Tom Wolfe wrote a book called The Kingdom of Speech in 2016. I recently reread it. Its most basic premise is that what differentiates man from animal is the ability to speak. 

What differentiates man from animal is the ability to speak

Tom Wolfe, The Kingdom of Speech

He writes extensively about Daniel Everett, a linguist who studied a remote Amazonian tribe, whose language is the simplest and smallest one ever studied. Everett ultimately believed that language was an artifact. That is, that language was the first tool that humans constructed. This is partly why there are so many languages, he says.

Sometime ago I read an article about accents that people have, and whether they change. I came across it because, on a blog about writing, there was considerable argument about how to deal with accents in different characters. Can you write about a spy who has perfect command of a language that is not his native one? Does this spy have to have begun learning the second language as a child?  One person argued in comments that accents don’t ever fully change in adults and others said yes they did. The comments were generally driven by personal experience or examples from people in public spaces.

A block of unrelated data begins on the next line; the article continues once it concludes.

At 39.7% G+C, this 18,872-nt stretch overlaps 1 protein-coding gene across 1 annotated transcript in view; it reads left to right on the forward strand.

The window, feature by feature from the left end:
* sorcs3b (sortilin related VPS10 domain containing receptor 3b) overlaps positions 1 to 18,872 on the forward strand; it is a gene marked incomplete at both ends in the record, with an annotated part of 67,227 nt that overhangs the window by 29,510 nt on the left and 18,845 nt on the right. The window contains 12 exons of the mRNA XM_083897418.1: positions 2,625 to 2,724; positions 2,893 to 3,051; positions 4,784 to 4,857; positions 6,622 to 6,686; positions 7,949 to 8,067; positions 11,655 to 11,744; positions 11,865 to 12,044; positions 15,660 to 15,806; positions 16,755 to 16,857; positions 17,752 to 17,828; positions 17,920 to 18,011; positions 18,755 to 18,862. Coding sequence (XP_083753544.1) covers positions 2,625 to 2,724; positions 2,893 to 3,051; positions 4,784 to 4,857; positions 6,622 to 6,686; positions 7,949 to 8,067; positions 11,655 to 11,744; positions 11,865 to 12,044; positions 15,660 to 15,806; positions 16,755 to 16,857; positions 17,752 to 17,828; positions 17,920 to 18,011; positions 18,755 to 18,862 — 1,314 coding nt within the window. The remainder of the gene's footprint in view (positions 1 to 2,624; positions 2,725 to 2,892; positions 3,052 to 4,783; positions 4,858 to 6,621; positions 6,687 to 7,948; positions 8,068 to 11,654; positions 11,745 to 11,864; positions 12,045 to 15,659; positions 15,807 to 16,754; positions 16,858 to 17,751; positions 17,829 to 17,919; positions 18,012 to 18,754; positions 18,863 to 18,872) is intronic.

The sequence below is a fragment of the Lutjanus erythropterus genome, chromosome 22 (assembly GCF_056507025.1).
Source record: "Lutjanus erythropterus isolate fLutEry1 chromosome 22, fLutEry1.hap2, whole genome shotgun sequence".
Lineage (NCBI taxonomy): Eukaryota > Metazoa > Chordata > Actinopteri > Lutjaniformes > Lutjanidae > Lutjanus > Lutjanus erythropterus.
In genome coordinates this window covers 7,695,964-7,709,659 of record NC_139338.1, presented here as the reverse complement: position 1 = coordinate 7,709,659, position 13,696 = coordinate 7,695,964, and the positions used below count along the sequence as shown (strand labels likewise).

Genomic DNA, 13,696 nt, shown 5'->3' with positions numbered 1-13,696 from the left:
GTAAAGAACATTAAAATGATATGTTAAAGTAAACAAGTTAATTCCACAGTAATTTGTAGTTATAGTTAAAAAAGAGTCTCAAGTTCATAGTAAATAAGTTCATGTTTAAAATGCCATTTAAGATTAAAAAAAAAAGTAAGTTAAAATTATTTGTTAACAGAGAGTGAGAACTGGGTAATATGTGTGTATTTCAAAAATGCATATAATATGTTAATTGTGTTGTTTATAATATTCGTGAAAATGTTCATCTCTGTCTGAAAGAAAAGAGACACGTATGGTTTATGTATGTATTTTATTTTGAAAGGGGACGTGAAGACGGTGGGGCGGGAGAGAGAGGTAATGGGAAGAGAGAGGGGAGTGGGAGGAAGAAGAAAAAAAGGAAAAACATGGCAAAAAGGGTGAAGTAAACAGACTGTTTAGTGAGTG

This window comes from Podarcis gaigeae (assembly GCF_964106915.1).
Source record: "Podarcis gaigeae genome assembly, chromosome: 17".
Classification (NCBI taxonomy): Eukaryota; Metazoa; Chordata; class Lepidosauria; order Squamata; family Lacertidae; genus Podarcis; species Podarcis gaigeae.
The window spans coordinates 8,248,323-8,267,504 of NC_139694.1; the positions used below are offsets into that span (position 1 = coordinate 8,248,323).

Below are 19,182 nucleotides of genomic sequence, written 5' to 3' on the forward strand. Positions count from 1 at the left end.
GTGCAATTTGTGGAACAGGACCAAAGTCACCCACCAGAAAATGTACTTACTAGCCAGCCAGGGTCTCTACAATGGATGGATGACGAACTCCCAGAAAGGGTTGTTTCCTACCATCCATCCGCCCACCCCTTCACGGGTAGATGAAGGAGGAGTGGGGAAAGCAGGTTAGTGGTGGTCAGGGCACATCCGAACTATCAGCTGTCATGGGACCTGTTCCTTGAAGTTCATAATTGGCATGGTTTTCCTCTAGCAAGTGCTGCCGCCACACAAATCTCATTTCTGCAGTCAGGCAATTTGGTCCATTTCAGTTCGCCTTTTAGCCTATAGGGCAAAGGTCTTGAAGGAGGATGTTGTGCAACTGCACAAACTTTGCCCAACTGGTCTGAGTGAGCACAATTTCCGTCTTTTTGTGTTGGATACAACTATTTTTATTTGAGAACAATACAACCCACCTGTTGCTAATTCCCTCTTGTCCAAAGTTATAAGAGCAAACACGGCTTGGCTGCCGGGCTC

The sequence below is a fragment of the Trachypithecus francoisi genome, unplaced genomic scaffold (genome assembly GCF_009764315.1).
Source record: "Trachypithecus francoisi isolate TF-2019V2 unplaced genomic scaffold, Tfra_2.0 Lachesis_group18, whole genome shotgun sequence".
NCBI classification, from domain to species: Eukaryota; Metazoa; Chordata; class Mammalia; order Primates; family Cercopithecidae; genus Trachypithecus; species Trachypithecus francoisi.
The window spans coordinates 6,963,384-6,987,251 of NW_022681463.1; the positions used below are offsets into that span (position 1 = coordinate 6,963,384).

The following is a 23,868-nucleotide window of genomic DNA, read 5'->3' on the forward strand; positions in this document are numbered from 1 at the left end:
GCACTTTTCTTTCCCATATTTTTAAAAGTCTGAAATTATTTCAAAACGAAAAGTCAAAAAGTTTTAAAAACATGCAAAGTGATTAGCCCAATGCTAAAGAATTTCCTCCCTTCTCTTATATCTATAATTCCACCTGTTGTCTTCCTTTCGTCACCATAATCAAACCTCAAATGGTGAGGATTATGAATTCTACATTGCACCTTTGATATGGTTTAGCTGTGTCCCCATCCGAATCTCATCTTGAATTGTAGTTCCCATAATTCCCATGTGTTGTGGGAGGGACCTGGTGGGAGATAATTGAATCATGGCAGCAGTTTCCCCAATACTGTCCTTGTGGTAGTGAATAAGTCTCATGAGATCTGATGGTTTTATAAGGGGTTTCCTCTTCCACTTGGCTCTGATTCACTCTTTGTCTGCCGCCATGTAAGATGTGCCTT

My personal examples include Mom’s mother, Marie Larsen, who was said to have spoken very well in English. Mom’s father Axel, on the other hand, was quite still difficult to understand when I was 13 or 14, around 1967. At that point he had been in this country for sixty years. However, when he returned to Sweden, taking Mom along for a visit, he had retained his Swedish perfectly, along with a very particular, upper class accent, causing the Swedes to treat him with an extra bit of deference. An eye opener for Mom. But it certainly raises a question about why his English was so bad. 

I’m fascinated by this topic. And by this topic I mean language in general and how it changes or doesn’t. Why can the Italians still read Dante (seven hundred years old) but we can’t easily read Chaucer who is somewhat younger?

I wonder whether that remote Amazonian tribe was really primitive, that is, untouched by history. Or whether they were a regression from a higher state. In the North American continent I’ve heard that there were something like 5000 languages. Is that because the terrible weather that can strike the Midwest disrupted people’s association so severely that isolated groups developed their own languages? 

I wonder how the question of language interacts with my belief in the Word made flesh. The Catechism of the Catholic Church says that God, the Father, spoke only one Word, a formulation I had never seen before. 

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